Effect of Stretching on Ankle and Knee Angles and Gastrocnemius Activity during the Stance Phase of Gait

in Journal of Sport Rehabilitation
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Context:

Stretching exercises are commonly prescribed for patients and healthy individuals with limited extensibility of the gastrocnemius muscle.

Objective:

To determine effects of gastrocnemius stretching on ankle dorsiflexion, knee extension, and gastrocnemius muscle activity during gait.

Design:

Randomized-control trial.

Setting:

Biomechanical laboratory.

Participants:

Sixteen volunteers (9 men and 7 women, mean age = 27 y) with less than 5° of passive ankle-dorsiflexion range of motion randomly assigned to an experimental or control group.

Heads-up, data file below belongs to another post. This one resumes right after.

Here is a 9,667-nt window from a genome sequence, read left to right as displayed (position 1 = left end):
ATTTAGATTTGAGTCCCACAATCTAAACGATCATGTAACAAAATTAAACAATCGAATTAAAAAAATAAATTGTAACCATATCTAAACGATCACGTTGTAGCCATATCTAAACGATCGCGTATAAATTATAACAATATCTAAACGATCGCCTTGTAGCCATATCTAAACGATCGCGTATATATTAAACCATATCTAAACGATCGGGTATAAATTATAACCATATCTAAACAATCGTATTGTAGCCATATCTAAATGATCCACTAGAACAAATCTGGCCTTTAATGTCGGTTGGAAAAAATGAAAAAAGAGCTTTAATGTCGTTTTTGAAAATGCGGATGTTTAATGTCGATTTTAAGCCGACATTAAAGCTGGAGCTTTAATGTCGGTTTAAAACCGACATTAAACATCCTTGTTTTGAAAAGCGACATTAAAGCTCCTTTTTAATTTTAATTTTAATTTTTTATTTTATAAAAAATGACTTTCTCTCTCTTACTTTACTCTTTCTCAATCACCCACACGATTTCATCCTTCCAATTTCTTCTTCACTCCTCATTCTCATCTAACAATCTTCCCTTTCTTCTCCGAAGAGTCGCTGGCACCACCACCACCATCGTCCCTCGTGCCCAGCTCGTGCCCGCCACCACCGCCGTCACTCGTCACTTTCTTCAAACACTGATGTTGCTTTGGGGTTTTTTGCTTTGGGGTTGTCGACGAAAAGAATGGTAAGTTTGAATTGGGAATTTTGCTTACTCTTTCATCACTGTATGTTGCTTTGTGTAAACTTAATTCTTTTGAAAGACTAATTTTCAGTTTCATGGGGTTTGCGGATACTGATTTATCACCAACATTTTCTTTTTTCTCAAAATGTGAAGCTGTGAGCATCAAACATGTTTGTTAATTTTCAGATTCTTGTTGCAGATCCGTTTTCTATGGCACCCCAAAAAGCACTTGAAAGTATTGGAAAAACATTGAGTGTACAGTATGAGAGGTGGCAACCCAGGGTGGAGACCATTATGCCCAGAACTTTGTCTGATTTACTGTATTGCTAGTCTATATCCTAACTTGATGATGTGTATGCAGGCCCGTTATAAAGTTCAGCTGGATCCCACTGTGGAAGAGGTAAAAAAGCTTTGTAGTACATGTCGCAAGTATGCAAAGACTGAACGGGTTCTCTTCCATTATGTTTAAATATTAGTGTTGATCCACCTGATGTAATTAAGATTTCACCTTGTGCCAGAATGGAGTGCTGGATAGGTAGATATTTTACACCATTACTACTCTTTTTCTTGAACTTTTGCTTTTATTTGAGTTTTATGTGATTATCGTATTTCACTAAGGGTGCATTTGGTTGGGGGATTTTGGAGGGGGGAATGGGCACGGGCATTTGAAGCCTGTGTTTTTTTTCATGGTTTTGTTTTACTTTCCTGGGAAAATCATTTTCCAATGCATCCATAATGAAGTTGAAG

Intervention:

The experimental group performed gastrocnemius stretching for 3 wk.

Main Outcome Measures:

Maximum ankle dorsiflexion, maximum knee extension, and EMG amplitude of the gastrocnemius muscles were measured between heel strike and heel-off before and after intervention.

Results:

No significant effect of group or time was found on maximum ankle dorsiflexion, maximum knee extension, or EMG activity of the medial or lateral gastrocnemius muscles between heel strike and heel-off. The experimental group had significantly greater passive ankle-dorsiflexion range of motion bilaterally at posttest than the control group.

Conclusions:

Stretching did not alter joint angles or gastrocnemius muscle activity in the early to midstance phase of gait.

Johanson, Cuda, Koontz, and Stell are with the Dept of Rehabilitation Medicine, and Abelew, the Dept of Cell Biology, Emory University School of Medicine, Atlanta, GA.